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Playing Hold'em Poker against a Maniac
You know the drill. There is someone at your table with VPIP/PFR/AG statistics like 80/30/3.5 and you do not want to play any hand with him, because he always makes big bets.
It seems that each time he plays a hand, he is committed for his entire stack. Every time you are involved in a hand with him, the pot seems to reach at least 40 big blinds by the river.
He always bets or raises, with good cards or garbage, so the only way to know if he is bluffing of if he has a monster is to call his bets up to the river.
No matter what you do, suddenly it seems that your variance has exploded. How do you handle this type of maniac player
Understanding the Maniacs
First I would like to emphasize that you need to use a head up display system in order to spot the playing styles of your opponent. I recommend poker edge because it has the advantage of showing the statistics of all players, even the ones you have not yet met. Otherwise, it will be too late when you realize how maniac this maniac is.
One way to handle poker maniacs is to just leave the table...just kidding! Ok, I am not totally kidding. Nowadays there are so many tables available if you play Texas Hold'em on the Internet at a large site such as PokerStars that you can simply leave the table and join another one.
These maniacs very rarely multi-table many tables or stay a long time, so chances are that you will not see him again. Fortunately these players are rare and you can enjoy online poker without them, so be disciplined and leave the table without trying to make a quick buck.
The other approach to deal with maniacs is to stay at the table, digest the increased variance and try to exploit them. This is what the top professional players do. It is much preferred to sit at the left of the maniac in order to control the betting. Otherwise you must tighten up in order to sustain his aggression.
The key to beating these maniacs is to withstand the huge swings and study their betting patterns. They are maniac but not suicidal (usually!), so they will sometimes fold their hands. They make a lot of wild bluffs but they are not skilled enough poker players to play their good hands the same way that they play their weak hands.
In particular, they do not make the same bet sizes with bluffs or with monsters. Even though all their bets seem disproportionally large, patterns can be detected. Often they will make larger bets with stronger hands. This is very noticeable when they raise preflop. For example 2 BB with T8, 4 BB with 99, 8 BB with AA, etc.
Poker maniacs are heavy losers over the long term and they can be a source of profit if handled properly. They do not play poker to make money but to satisfy their ego and their need to dominate their entourage. They play very loosely and call large bets with very poor odds.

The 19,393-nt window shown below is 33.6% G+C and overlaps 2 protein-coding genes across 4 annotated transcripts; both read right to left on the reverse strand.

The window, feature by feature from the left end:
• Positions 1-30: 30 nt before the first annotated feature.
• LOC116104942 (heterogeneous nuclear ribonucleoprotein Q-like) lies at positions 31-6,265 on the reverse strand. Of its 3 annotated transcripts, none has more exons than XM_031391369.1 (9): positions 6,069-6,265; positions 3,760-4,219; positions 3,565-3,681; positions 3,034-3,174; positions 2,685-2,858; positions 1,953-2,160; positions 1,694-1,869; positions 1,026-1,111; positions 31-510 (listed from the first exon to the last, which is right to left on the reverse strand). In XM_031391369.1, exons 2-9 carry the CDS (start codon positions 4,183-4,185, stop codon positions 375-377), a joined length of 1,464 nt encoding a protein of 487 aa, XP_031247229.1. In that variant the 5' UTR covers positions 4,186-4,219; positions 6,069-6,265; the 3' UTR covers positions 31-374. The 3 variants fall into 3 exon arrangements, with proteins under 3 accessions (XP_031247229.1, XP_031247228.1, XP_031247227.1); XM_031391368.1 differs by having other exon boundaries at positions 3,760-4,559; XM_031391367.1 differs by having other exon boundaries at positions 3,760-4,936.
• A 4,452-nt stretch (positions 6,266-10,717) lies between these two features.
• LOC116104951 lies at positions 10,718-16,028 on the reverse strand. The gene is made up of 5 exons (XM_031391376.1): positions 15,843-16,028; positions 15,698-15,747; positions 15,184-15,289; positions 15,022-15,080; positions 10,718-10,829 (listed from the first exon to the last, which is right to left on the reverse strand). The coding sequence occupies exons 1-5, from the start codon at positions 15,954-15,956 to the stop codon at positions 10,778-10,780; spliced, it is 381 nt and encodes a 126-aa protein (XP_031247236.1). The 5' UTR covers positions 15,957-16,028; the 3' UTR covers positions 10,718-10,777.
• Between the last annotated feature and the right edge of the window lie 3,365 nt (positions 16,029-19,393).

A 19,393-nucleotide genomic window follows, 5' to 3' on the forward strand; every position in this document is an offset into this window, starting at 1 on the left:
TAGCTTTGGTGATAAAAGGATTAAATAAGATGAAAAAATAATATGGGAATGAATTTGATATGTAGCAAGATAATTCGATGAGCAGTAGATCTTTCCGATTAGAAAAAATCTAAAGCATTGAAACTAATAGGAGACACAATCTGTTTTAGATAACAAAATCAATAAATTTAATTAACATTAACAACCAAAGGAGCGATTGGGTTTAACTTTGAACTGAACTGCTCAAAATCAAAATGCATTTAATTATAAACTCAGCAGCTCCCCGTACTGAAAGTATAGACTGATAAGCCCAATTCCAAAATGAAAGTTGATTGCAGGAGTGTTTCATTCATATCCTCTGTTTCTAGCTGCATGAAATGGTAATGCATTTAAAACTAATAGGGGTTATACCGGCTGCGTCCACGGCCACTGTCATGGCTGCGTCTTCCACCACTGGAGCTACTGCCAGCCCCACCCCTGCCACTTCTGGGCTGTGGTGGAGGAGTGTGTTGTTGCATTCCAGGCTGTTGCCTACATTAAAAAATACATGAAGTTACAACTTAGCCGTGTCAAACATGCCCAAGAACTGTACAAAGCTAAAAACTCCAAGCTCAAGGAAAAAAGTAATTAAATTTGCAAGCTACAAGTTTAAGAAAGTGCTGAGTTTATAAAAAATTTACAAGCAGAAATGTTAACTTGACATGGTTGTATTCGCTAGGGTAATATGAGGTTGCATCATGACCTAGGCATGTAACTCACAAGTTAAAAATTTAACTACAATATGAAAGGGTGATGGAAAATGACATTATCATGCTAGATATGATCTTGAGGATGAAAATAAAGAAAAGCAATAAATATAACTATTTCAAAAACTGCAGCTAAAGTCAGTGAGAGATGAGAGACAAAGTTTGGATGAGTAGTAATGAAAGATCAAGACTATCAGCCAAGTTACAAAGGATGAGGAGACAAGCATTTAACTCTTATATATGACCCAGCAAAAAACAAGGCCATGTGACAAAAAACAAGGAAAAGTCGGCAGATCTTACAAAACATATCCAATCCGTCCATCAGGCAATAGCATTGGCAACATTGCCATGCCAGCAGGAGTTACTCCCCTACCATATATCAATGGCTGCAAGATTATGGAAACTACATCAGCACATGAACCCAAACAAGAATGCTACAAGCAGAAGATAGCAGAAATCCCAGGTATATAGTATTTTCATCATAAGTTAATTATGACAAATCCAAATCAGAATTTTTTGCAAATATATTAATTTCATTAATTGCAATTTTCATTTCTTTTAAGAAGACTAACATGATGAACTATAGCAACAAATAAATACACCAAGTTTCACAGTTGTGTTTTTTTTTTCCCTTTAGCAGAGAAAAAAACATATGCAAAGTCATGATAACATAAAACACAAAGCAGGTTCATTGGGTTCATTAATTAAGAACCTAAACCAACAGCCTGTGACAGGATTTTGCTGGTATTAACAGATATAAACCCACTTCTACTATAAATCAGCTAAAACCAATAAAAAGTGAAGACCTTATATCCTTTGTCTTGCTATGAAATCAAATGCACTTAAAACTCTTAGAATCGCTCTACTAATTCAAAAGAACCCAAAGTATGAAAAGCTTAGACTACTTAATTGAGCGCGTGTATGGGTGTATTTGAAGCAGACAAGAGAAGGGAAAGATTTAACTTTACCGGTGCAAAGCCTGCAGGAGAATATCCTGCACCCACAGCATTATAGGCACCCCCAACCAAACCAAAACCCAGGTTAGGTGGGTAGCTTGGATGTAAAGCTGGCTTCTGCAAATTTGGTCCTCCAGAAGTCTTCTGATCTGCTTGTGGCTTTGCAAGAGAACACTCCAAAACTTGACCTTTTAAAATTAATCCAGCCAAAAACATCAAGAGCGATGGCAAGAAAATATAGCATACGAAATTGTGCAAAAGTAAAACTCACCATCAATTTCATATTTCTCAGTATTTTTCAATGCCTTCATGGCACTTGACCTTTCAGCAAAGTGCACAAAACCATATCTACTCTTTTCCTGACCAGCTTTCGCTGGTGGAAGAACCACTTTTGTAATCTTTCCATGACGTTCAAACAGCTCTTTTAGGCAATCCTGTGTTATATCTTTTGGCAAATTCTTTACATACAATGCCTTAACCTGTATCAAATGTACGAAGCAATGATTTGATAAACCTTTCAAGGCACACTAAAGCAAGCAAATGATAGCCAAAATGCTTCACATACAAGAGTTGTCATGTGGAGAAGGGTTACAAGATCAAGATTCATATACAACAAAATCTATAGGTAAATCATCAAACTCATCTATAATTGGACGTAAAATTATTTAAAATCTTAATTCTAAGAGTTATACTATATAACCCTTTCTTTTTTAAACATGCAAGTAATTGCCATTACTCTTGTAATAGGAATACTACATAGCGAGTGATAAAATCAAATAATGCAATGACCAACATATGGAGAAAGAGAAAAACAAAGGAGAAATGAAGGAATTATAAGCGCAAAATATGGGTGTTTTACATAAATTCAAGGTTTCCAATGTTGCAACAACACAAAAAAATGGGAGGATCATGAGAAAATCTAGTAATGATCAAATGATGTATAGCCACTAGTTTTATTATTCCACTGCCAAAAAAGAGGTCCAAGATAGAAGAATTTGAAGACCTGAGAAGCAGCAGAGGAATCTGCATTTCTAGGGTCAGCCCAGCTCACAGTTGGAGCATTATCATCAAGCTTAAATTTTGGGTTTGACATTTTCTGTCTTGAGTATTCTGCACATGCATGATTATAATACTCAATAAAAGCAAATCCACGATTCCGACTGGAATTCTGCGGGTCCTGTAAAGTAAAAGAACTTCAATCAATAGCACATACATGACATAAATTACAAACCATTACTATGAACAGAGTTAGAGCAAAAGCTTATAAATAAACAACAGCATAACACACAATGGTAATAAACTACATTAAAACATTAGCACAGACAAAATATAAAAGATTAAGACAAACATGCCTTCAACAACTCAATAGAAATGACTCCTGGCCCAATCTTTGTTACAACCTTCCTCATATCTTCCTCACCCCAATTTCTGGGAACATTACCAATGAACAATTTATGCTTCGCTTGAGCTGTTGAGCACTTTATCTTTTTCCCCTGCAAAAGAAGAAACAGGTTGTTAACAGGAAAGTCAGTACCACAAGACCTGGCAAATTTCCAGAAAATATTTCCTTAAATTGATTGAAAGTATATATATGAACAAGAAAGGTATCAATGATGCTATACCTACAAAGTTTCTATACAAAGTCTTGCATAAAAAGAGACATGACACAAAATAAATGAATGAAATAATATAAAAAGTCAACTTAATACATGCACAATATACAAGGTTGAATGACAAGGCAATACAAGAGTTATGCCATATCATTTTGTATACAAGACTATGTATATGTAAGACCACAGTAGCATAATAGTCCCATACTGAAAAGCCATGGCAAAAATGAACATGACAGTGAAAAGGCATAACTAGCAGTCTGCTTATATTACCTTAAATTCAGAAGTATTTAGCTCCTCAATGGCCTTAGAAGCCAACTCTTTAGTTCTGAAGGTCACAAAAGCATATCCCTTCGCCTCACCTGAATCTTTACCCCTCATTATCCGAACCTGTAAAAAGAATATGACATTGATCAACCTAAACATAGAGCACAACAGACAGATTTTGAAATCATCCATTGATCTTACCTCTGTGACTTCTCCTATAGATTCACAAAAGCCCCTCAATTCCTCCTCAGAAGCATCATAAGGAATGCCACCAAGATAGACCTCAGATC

If you play against one of them, the first thing to be cognizant of is that the pots will be much larger than under normal conditions, even for standard innocuous hands.
The second step is to observe them and take notes. After one or two orbits, you will already have a good idea of their idiosyncratic tendencies as they get involved with almost every hand.
Reacting to the Poker Maniac
Try to distinguish the strength of their hands from the size of their bets. Observe how the maniacs play their big hands. Some of them make larger bets with their bluffs in order to force opponents to fold, but they slow down their aggression with real hands in order to get paid off. But this is not true of all poker maniacs.
Each maniac is different. And not all large bets are alike. Focus on the actions of the maniac and pay less attention to the other players at the table. Record all actions of the maniac in order to decipher his hidden playing patterns.
The way to handle is to let them dig their own grave, i.e. let them do the betting and call them all the way to the river with your good hands. Raising maniacs can be dangerous with any hand as they can always 3-bet you, so calling is the preferred action unless you have a very strong hand.
One side effect of having such a maniac at the table is that the table dynamics will change. Sometimes other players will tend to call his large preflop raises and even 3-bet preflop in position, so you must also pay enough attention to the other players at the table in order to avoid getting squeezed. Ideally, whenever you play a hand against the maniac, you strongly prefer to be in position with at most one or two more players in the hand.
Maniacs are losing players because they are way too LAG, so you should seriously consider learning how to beat them. But this is not for the faint of heart, and if you are easily prone to tilting or cannot withstand the wild swings, just leave the table and find better pastures.
It can be very profitable to play against maniacs. You will find many at smaller poker rooms in our top ten list, such as DoylesRoom.